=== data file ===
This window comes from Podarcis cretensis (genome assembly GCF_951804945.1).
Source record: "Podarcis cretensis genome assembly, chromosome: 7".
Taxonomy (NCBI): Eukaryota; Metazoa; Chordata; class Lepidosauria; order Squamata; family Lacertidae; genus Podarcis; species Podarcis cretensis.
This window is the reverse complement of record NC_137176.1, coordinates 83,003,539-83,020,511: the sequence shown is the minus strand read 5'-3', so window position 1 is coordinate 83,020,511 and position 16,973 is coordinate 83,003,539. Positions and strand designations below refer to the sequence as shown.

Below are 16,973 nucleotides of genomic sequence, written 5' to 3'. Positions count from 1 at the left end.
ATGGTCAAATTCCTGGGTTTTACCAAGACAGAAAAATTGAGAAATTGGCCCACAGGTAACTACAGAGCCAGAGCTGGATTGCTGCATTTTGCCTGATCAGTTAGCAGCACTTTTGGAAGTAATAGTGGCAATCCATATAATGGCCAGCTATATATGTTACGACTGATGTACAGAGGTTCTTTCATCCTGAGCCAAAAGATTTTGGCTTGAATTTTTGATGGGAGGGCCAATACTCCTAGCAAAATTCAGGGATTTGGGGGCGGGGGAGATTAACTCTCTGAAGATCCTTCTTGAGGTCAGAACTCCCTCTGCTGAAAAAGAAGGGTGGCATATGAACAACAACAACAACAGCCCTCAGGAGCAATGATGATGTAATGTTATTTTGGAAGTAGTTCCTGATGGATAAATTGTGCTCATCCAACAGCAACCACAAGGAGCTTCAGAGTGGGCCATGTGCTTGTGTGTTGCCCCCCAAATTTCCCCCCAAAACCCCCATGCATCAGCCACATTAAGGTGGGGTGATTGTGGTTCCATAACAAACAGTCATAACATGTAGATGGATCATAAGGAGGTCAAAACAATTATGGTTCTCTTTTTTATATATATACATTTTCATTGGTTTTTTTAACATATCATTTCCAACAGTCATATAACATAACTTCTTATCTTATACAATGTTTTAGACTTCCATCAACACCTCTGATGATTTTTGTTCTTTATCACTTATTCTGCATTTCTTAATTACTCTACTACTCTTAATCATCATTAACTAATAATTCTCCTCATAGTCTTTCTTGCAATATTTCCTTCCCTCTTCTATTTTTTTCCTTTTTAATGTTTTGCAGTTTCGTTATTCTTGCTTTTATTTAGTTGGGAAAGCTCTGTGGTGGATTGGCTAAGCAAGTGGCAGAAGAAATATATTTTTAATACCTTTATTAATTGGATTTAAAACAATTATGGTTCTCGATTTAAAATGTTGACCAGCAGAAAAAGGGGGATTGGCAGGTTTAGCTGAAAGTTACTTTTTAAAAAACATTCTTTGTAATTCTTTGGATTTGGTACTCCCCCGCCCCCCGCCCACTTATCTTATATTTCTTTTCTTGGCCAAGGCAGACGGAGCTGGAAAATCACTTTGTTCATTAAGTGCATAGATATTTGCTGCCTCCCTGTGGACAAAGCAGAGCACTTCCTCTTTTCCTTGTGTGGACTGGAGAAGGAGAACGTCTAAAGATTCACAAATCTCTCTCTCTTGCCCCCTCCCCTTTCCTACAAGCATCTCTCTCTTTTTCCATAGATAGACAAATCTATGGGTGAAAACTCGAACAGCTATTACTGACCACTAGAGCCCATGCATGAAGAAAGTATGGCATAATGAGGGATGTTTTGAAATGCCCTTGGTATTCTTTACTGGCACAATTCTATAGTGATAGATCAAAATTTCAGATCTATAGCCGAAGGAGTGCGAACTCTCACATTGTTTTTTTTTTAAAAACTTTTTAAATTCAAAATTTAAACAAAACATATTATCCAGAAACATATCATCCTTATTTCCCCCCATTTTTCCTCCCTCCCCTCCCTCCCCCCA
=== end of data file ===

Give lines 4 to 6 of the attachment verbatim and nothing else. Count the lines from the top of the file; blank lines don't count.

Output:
This window is the reverse complement of record NC_137176.1, coordinates 83,003,539-83,020,511: the sequence shown is the minus strand read 5'-3', so window position 1 is coordinate 83,020,511 and position 16,973 is coordinate 83,003,539. Positions and strand designations below refer to the sequence as shown.

Below are 16,973 nucleotides of genomic sequence, written 5' to 3'. Positions count from 1 at the left end.
ATGGTCAAATTCCTGGGTTTTACCAAGACAGAAAAATTGAGAAATTGGCCCACAGGTAACTACAGAGCCAGAGCTGGATTGCTGCATTTTGCCTGATCAGTTAGCAGCACTTTTGGAAGTAATAGTGGCAATCCATATAATGGCCAGCTATATATGTTACGACTGATGTACAGAGGTTCTTTCATCCTGAGCCAAAAGATTTTGGCTTGAATTTTTGATGGGAGGGCCAATACTCCTAGCAAAATTCAGGGATTTGGGGGCGGGGGAGATTAACTCTCTGAAGATCCTTCTTGAGGTCAGAACTCCCTCTGCTGAAAAAGAAGGGTGGCATATGAACAACAACAACAACAGCCCTCAGGAGCAATGATGATGTAATGTTATTTTGGAAGTAGTTCCTGATGGATAAATTGTGCTCATCCAACAGCAACCACAAGGAGCTTCAGAGTGGGCCATGTGCTTGTGTGTTGCCCCCCAAATTTCCCCCCAAAACCCCCATGCATCAGCCACATTAAGGTGGGGTGATTGTGGTTCCATAACAAACAGTCATAACATGTAGATGGATCATAAGGAGGTCAAAACAATTATGGTTCTCTTTTTTATATATATACATTTTCATTGGTTTTTTTAACATATCATTTCCAACAGTCATATAACATAACTTCTTATCTTATACAATGTTTTAGACTTCCATCAACACCTCTGATGATTTTTGTTCTTTATCACTTATTCTGCATTTCTTAATTACTCTACTACTCTTAATCATCATTAACTAATAATTCTCCTCATAGTCTTTCTTGCAATATTTCCTTCCCTCTTCTATTTTTTTCCTTTTTAATGTTTTGCAGTTTCGTTATTCTTGCTTTTATTTAGTTGGGAAAGCTCTGTGGTGGATTGGCTAAGCAAGTGGCAGAAGAAATATATTTTTAATACCTTTATTAATTGGATTTAAAACAATTATGGTTCTCGATTTAAAATGTTGACCAGCAGAAAAAGGGGGATTGGCAGGTTTAGCTGAAAGTTACTTTTTAAAAAACATTCTTTGTAATTCTTTGGATTTGGTACTCCCCCGCCCCCCGCCCACTTATCTTATATTTCTTTTCTTGGCCAAGGCAGACGGAGCTGGAAAATCACTTTGTTCATTAAGTGCATAGATATTTGCTGCCTCCCTGTGGACAAAGCAGAGCACTTCCTCTTTTCCTTGTGTGGACTGGAGAAGGAGAACGTCTAAAGATTCACAAATCTCTCTCTCTTGCCCCCTCCCCTTTCCTACAAGCATCTCTCTCTTTTTCCATAGATAGACAAATCTATGGGTGAAAACTCGAACAGCTATTACTGACCACTAGAGCCCATGCATGAAGAAAGTATGGCATAATGAGGGATGTTTTGAAATGCCCTTGGTATTCTTTACTGGCACAATTCTATAGTGATAGATCAAAATTTCAGATCTATAGCCGAAGGAGTGCGAACTCTCACATTGTTTTTTTTTTAAAAACTTTTTAAATTCAAAATTTAAACAAAACATATTATCCAGAAACATATCATCCTTATTTCCCCCCATTTTTCCTCCCTCCCCTCCCTCCCCCCA